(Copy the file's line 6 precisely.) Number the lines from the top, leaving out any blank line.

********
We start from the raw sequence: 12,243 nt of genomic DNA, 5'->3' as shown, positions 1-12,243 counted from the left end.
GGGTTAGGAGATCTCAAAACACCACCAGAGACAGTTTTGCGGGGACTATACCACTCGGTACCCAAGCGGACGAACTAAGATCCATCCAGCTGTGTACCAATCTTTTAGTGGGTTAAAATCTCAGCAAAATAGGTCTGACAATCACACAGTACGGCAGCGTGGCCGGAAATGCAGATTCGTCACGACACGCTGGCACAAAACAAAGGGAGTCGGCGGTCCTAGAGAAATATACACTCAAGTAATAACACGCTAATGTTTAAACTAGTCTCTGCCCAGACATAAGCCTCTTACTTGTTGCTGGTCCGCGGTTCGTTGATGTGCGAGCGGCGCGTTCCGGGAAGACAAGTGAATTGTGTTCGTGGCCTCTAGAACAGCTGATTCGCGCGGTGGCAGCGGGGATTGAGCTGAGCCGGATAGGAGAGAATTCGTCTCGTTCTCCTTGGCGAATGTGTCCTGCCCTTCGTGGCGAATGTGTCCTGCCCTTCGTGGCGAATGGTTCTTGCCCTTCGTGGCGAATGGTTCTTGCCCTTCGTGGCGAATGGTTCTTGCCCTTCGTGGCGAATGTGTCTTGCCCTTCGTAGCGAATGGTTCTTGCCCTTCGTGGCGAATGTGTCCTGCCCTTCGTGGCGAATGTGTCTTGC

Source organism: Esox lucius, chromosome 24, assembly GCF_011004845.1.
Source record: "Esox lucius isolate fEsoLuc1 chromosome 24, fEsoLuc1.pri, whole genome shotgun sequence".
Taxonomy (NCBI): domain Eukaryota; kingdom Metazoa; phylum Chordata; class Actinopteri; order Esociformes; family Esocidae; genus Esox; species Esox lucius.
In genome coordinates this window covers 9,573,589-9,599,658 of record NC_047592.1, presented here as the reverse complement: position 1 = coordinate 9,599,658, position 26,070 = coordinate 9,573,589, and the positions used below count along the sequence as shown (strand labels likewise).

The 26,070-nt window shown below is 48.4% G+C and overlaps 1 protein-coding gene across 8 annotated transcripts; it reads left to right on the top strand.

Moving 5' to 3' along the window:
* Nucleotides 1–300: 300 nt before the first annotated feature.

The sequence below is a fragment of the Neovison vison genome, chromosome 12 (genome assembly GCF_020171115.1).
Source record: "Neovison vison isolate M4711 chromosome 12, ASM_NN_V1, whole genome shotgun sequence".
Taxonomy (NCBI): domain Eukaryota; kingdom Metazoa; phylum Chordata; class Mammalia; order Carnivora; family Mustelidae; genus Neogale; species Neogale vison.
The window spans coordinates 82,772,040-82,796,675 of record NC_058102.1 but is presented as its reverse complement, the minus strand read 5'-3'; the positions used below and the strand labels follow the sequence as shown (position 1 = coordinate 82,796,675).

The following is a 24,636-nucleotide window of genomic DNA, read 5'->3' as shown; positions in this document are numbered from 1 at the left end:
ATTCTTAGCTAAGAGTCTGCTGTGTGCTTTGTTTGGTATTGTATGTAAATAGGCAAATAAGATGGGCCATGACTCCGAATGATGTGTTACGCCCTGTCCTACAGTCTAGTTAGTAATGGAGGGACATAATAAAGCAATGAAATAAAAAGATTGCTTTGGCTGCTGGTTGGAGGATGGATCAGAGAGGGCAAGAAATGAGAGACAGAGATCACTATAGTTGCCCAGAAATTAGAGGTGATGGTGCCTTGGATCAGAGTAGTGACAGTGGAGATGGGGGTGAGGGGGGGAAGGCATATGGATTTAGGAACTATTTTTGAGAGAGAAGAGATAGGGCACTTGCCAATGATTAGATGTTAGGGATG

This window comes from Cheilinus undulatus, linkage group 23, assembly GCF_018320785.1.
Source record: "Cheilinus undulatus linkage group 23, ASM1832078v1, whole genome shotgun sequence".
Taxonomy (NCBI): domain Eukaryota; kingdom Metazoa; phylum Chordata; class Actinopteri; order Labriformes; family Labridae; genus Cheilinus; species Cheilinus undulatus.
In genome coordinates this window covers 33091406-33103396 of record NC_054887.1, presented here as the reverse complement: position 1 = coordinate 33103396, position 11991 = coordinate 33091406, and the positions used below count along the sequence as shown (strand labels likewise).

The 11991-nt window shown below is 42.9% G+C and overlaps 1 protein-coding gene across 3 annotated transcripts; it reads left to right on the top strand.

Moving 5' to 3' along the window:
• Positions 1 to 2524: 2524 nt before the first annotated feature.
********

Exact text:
In genome coordinates this window covers 9,573,589-9,599,658 of record NC_047592.1, presented here as the reverse complement: position 1 = coordinate 9,599,658, position 26,070 = coordinate 9,573,589, and the positions used below count along the sequence as shown (strand labels likewise).